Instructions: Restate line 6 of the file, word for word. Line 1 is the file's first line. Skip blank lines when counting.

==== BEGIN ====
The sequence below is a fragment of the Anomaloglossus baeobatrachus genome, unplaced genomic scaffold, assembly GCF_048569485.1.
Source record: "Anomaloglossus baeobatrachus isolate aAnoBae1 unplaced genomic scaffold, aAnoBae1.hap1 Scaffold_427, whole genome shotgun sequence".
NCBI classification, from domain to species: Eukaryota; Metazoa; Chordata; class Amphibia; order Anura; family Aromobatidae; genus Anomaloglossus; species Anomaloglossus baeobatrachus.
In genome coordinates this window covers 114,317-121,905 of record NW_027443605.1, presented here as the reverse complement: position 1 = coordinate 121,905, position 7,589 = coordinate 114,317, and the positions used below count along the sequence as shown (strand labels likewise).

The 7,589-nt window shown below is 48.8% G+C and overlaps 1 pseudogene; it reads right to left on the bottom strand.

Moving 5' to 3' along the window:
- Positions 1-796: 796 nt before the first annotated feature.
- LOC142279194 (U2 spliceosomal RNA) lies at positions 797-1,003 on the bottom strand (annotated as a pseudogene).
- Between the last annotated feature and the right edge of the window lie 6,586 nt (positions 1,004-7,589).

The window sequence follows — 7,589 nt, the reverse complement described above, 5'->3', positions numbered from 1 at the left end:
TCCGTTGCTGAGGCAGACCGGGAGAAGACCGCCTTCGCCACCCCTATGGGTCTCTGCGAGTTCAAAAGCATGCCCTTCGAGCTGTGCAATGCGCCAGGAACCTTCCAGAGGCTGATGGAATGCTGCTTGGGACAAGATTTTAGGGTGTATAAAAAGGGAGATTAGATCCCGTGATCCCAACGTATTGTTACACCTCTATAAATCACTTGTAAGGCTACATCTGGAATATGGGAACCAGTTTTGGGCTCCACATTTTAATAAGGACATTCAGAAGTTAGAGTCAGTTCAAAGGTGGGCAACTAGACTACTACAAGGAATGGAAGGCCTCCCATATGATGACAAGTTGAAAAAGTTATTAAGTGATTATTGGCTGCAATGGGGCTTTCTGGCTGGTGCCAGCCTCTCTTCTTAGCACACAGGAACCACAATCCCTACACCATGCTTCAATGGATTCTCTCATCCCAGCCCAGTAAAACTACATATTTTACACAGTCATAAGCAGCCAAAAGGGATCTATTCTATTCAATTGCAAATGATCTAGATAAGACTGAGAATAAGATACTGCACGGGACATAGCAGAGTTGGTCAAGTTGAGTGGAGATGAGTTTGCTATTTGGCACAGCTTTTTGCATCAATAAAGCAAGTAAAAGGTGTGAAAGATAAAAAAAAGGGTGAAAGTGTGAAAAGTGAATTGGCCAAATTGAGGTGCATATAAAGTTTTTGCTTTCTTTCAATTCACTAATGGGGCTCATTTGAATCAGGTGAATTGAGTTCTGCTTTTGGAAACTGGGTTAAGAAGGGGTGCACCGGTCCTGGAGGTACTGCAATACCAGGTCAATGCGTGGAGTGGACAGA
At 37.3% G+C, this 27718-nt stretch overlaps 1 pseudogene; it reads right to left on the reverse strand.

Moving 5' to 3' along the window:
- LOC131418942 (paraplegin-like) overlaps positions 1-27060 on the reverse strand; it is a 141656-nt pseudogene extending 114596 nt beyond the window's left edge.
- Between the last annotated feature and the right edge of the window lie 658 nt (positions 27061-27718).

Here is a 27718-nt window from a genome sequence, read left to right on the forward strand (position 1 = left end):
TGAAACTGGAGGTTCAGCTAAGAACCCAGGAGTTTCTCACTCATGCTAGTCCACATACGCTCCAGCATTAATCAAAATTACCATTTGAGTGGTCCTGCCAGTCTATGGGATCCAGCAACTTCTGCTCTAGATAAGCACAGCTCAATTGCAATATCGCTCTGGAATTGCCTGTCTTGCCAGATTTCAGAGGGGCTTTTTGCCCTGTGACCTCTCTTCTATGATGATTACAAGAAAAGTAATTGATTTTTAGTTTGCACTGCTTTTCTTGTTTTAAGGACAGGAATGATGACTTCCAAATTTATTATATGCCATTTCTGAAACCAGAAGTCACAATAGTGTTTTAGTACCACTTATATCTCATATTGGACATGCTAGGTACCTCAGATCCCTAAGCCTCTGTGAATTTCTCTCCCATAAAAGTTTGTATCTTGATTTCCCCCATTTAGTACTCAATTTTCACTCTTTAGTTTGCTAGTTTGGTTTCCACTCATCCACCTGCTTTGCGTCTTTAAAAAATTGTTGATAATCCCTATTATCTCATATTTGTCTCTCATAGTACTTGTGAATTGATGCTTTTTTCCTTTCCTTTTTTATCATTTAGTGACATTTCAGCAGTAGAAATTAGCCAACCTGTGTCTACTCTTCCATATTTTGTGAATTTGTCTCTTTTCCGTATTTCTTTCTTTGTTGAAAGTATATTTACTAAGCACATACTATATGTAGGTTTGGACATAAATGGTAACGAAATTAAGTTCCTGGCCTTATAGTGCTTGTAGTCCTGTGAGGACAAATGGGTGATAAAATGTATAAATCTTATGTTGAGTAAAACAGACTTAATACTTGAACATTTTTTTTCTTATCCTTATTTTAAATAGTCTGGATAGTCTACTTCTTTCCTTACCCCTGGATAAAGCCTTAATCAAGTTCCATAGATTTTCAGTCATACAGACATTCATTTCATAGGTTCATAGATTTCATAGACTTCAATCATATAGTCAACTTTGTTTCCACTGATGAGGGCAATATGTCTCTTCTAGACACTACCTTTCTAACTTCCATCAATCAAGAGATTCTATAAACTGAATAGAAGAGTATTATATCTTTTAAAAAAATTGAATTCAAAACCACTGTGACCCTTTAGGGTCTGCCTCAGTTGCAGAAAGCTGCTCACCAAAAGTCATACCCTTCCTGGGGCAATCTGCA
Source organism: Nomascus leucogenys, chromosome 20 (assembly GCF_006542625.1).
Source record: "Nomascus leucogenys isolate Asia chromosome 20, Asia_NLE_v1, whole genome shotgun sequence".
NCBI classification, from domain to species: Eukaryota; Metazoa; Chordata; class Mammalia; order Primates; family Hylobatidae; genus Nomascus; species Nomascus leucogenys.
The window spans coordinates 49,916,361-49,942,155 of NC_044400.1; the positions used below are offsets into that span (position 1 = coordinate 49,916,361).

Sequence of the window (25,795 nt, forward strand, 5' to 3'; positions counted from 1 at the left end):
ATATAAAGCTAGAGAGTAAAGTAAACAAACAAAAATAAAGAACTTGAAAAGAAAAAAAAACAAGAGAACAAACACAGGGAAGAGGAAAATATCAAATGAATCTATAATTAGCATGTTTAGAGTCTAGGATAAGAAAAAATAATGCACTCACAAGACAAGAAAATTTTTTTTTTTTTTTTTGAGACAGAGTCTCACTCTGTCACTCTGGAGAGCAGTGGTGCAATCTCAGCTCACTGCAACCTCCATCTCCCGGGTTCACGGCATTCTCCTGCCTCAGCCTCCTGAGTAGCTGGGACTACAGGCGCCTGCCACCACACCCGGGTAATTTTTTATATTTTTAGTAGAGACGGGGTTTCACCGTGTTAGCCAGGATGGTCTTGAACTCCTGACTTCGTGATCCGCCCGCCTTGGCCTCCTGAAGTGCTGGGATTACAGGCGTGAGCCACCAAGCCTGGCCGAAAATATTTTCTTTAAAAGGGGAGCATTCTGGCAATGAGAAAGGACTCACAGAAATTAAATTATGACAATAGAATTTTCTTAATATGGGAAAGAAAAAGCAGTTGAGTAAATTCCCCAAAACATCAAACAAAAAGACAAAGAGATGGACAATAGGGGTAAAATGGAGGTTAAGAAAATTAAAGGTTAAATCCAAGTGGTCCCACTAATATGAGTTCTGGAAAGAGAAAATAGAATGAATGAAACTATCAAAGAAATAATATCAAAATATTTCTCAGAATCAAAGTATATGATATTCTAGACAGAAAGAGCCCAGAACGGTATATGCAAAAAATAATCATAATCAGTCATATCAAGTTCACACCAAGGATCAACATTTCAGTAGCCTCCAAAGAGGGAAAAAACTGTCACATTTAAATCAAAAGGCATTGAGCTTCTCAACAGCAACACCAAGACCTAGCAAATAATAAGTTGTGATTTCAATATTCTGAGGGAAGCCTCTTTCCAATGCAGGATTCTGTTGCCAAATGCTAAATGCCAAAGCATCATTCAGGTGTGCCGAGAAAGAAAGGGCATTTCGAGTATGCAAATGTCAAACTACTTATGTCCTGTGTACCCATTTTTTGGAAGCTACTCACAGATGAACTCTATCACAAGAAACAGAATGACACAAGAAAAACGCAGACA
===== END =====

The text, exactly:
Moving 5' to 3' along the window: